Ramadan 2019 kicks off at sundown tonight (Ramadan Mubarak!), and this year it runs through June 4, 2019. Given that the “big three” Gulf carriers are all based in countries that generally observe Ramadan, I wanted to provide a quick rundown of what people should expect when flying these airlines over the next few weeks.
Those observing Ramadan typically fast during daylight hours, though those not observing are of course free to eat. However, some airlines also adjust their alcohol policies out of respect for this period.
For the Gulf carriers it’s an interesting balance between respecting their “roots” while also serving non-Muslim international travelers, many of whom are traveling between non-Muslim countries, and simply using the Gulf as a connecting point.
Here’s my understanding of what you should expect if flying Emirates, Etihad, or Qatar over the coming weeks (I’ve also in the past shared my experience flying Saudia during Ramadan):
Do Gulf carriers serve alcohol onboard during Ramadan?
Onboard Emirates, Etihad, and Qatar flights, you can expect it to mostly be business as usual during Ramadan. That’s to say that alcohol should be served to all destinations except Saudi Arabia, which is the case year-round.
Emirates A380 onboard bar
You may notice some differences in how alcohol is served and displayed, though:
- At the Qatar Airways A380 onboard bar, alcohol may not be displayed, but rather is likely to just be stored underneath the bar (at the Emirates bar it will be displayed as usual)
- Some reports in past years suggest that on Etihad and Qatar, they’ll pour alcohol in the galley for first and business class passengers, rather than bringing out the bottles and pouring at the seat
- Some reports in past years suggest that Qatar won’t serve alcohol on the ground as a pre-departure beverage, but rather only once the door is closed
Qatar A380 onboard bar
Note that the last two points above seem to very much be crew dependent. I’ve had the opposite experiences on both airlines, and data points seem to be mixed. So don’t be surprised to be denied an alcoholic drink on the ground, though it also doesn’t hurt to ask.
These are all minor things, and for all practical purposes alcohol service should remain the same in the air.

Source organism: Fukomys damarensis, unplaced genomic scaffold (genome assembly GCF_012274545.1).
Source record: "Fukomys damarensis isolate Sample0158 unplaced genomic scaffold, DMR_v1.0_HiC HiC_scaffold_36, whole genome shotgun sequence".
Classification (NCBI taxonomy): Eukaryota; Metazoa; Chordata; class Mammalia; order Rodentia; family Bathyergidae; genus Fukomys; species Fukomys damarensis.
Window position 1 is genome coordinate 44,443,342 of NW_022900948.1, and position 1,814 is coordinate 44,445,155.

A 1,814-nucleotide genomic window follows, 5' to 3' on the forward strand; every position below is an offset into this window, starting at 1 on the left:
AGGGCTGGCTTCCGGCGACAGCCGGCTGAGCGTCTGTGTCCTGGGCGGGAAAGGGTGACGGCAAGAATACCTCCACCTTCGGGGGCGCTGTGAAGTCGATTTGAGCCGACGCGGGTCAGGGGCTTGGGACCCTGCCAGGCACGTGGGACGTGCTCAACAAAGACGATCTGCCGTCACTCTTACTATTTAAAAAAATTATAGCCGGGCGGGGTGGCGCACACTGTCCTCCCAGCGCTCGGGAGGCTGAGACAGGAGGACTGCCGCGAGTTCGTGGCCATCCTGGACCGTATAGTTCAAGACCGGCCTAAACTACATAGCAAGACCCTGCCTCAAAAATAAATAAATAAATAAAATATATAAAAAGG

Do Gulf carriers serve alcohol in lounges during Ramadan?
While not much changes in the air, the same isn’t true on the ground.
Of the three carriers, Emirates is the only one that doesn’t adjust their policies during Ramadan, including in their lounges in Dubai.
Emirates First Class Lounge Dubai
Etihad, on the other hand, will not display alcohol in their foreign lounges during daylight hours, and won’t serve any alcohol during daylight hours in their Abu Dhabi lounges. Keep in mind that at this point Etihad doesn’t actually have that many lounges abroad anymore, so it’s possible that “The House” lounges they use at several airports will in fact have alcohol.
Etihad Airways First Class Lounge Abu Dhabi
Lastly, Qatar Airways is making the biggest change, as they won’t be serving any alcohol in their Doha lounges through the end of Ramadan. Policies at outstation lounges seem to vary, with most lounges not displaying alcohol during daylight hours.
Of course this isn’t a big deal, and I recognize airlines have to find a balance between respecting their Muslim roots and also serving the non-Muslim community. If you’re looking forward to enjoying an adult beverage in one of the “home” lounges of Etihad or Qatar, you’ll instead want to have an extra drink or two onboard.
Those who are observing Ramadan are in the toughest position because of this, as there are different opinions as to whether or not you should fast on travel days during Ramadan.
For example, imagine a pilot flying a Dubai to Los Angeles flight, which takes 16 hours. Altogether someone taking this flight would experience over 24 hours of consecutive sunlight. This raises some safety concerns for pilots — is it really possible to be fully alert and sharp when you’ve fasted for that long?
Similarly, this can also present some challenges for crews to serve Iftar (the traditional meal served during Ramadan at sunset). This means that crews during Ramadan have to provide several meal services, accounting for the needs of both Muslim and non-Muslim passengers.
Sometimes they’ll have to serve a meal either in the middle of the flight or just a few minutes before landing, based on when the sun sets. For example, a couple of years a Saudia flight attendant explained to me that they had to do five different meal services on a Saudi Arabia to US flight due to Ramadan.
If you fly one of the Gulf carriers during Ramadan, please report back with your experience!